A Passion for Egypt

a biography of Arthur Weigall

by Julie Hankey

book cover

The Edwardian period in Egypt at the start  of the twentieth century was a time of spectacular archaeological discovery, with rich pickings for private collectors and for the agents of western museums. It was a time of controversy and dramatic events: the Saqqara incident, the discovery of the tomb of Yuya and Tuya, the tomb of Horemheb, the puzzle of tomb KV55. Arthur Weigall, an English Egyptologist, was closely involved in all these.

a photograph of Arthur Weigall

Unusually for his period, Weigall was also keenly alive to the obligations of cultural stewardship.  As Chief Inspector of Antiquities for Upper Egypt at Luxor, he threw himself with passionate energy into trying to thwart the export of Egypt's heritage and to conserving what was left of it. He wrote a well-known biography of Akhnaten and this, with his many other popular books and essays on Egyptology, brought the country, its history, and the political and moral issues relating to archaeology before a wide general public.

Weigall came into personal and sometimes stormy contact with all the major figures in Egyptology and in the British government in Cairo at the time: Petrie, Newberry and Ayrton, his close friends Alan Gardiner and Ronald Storrs, Gaston Maspero, and of course Howard Carter and Lord Carnarvon who later became famous  when the tomb of  Tutankhamun was discovered in 1922.

detail of a letter from Arthur Weigall, with drawing of musicians

Weigall was remarkably versatile, and after he left Egypt in 1914 he became a celebrated set-designer for the London stage. He was also active in film, and in the early twenties Lord Northcliffe appointed him film critic for the Daily Mail

In 1923, Weigall covered the story of the tomb of Tutankhamun for the Daily Mail, and his articles, syndicated across the United States, made him a celebrity. He opposed Carnarvon's contract to supply exclusive information about the tomb to the Times newspaper, arguing from a prescient and essentially post-imperial position on the rights and political sensitivities of the Egyptians.

Weigall's second marriage (to the sister of Beatrice Lillie) brought him back to show business and gave scope to his talent for lyrics.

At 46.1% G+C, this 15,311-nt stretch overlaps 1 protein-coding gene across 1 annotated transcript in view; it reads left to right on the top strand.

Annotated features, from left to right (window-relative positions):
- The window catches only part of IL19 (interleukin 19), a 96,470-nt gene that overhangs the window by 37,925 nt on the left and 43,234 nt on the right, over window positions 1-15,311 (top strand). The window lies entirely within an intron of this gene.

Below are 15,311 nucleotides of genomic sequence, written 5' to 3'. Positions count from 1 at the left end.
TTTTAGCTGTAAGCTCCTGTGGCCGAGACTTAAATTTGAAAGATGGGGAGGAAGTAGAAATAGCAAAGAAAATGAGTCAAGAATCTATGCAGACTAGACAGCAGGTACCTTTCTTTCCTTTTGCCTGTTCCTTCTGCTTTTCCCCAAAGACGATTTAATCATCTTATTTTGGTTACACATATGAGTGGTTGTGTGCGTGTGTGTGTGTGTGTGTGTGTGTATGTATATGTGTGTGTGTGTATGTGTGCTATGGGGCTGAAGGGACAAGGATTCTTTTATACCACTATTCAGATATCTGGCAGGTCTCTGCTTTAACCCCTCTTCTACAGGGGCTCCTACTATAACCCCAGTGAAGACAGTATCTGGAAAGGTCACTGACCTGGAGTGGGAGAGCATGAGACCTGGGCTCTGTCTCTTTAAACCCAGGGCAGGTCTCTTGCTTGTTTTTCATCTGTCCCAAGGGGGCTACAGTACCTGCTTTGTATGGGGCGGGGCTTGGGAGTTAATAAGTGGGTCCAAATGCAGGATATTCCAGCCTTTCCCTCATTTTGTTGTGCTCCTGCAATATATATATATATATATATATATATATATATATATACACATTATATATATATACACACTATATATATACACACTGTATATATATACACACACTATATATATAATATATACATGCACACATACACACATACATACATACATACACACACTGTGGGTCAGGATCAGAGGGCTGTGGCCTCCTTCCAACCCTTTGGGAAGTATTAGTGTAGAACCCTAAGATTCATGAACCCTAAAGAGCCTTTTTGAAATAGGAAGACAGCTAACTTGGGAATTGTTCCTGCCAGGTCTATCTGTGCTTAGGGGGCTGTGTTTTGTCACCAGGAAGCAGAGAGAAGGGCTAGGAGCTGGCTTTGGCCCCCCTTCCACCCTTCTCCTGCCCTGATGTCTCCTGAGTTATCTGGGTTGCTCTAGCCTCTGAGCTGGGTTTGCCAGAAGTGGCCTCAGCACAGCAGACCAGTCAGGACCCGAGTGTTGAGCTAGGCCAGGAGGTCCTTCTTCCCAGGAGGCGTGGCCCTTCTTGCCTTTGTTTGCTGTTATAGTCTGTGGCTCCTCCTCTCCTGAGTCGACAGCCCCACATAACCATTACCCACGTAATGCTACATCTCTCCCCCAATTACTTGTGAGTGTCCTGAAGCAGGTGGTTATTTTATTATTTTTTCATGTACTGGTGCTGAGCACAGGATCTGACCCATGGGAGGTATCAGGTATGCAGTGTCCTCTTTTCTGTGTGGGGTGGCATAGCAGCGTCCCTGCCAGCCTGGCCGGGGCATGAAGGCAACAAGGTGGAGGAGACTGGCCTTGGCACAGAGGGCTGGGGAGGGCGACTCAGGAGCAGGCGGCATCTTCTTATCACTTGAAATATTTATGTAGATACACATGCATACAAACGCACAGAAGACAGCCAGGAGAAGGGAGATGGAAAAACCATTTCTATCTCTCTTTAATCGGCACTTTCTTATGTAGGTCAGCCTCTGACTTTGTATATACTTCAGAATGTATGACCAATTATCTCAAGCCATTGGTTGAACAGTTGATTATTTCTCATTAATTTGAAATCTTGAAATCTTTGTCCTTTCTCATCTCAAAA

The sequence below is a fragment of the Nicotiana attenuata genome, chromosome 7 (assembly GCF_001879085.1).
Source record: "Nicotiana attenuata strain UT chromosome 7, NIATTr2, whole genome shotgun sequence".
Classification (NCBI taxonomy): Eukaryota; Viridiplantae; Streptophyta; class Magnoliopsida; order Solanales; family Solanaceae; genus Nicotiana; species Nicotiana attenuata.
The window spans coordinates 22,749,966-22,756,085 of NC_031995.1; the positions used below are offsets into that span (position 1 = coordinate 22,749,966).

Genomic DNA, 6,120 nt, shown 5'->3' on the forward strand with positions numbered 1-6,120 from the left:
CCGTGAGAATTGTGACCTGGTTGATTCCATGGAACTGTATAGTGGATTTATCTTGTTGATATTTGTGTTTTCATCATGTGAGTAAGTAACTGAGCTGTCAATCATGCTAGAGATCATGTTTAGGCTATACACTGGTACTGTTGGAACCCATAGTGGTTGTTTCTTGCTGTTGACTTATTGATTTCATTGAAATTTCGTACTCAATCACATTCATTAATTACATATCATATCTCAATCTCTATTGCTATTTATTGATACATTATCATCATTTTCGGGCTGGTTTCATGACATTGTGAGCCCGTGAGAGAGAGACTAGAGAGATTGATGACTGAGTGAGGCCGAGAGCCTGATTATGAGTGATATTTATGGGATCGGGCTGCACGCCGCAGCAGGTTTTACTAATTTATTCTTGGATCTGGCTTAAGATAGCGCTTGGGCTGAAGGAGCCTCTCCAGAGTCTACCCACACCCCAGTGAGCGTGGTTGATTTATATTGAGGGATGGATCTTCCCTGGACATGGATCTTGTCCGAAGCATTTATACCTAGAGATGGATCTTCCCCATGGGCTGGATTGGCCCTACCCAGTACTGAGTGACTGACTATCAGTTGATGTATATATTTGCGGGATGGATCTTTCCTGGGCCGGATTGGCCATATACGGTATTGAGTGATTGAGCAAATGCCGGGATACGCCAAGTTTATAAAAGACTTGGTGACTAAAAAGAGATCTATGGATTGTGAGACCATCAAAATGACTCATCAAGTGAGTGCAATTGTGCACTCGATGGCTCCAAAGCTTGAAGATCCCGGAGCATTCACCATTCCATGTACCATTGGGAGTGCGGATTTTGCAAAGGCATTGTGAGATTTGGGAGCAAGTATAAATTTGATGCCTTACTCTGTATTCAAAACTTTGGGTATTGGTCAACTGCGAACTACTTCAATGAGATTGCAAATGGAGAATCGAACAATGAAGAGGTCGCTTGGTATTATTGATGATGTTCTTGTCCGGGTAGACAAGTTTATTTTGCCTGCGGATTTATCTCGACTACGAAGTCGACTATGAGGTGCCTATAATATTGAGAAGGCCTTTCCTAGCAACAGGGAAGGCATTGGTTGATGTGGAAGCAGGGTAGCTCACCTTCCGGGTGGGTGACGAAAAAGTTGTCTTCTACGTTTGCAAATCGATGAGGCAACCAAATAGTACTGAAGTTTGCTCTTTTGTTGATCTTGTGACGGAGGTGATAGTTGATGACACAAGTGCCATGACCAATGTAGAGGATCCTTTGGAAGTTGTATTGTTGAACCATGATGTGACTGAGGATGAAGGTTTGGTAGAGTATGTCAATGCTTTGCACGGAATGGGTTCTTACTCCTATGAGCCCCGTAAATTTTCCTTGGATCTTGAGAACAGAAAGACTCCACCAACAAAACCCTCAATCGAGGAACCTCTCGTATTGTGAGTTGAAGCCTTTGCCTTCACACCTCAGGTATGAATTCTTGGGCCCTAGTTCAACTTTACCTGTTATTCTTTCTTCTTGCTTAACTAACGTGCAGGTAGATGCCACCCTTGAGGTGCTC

a photograph of Hortense Weigall

In this biography Weigall's grand-daughter has drawn on a large archive of previously unpublished letters. So there is also a  private story, a family saga in which his mother, his American wife and his witty attractive sister are the other main characters.

Weigall was a man of intense and uninhibited feeling. He fell in love as drastically as he fell out of it. Whatever he described - his awe on entering a newly discovered tomb, the visiting monarchs of Europe, the first night of a show, his astonishment at America where he lectured and later lived - it all comes hot and fresh off the page. It was a life lived at high emotional tension, so that his biography reads almost like a novel.

published by IB Tauris Ltd ISBN 1-86064-566-6
[Julie Hankey's biography] ... can be enjoyed on many levels ...I loved her polished but engaging prose style, so different from the bland writing one finds in so many biographies...this is the best life -story of an Egyptologist for many years... Dominic Montserrat, Egyptian Archaeology, Spring 2002

[Weigall's life and work] have now been given a treatment that is hard to fault, a must for anyone with an interest in the history of Egyptology - or even just a fascinating life.'  Aidan Dodson, KMT,  4 December 2001

Weigall's granddaughter gives readers a portrait not only of the imperial administrator and archaeologist but an entire generation of British men. ...[it] opens a door on a world that is now part of history and reveals one of the more fascinating, if minor, actors on the great stage of British Imperial history. Contemporary Review, August 2002.

...the charm and intimacy of this biography...deserve an audience beyond Egyptological circles Ralph Amelan, Jerusalem Post, 30 August 2002

Julie Hankey has written a vivid and perceptive biography of her grandfather.  Economist

...a fascinating biography of a beguiling man, one of the unsung heros of the early and exciting days of Egyptology...his memory is well served in this delightful and informative biography. Peter Clayton, Minerva, March/April 2002

... the picture which emerges from 'A Passion for Egypt' is as sympathetic as it is vivid ... it succeeds in recapturing a man who was both endearing and an enfant terrible. ... the varied aspects of a complex man are brought together, and the result is eloquent and altogether benign. John Ray, Times Literary Supplement 21 February 2003
© copyright Julie Hankey 2001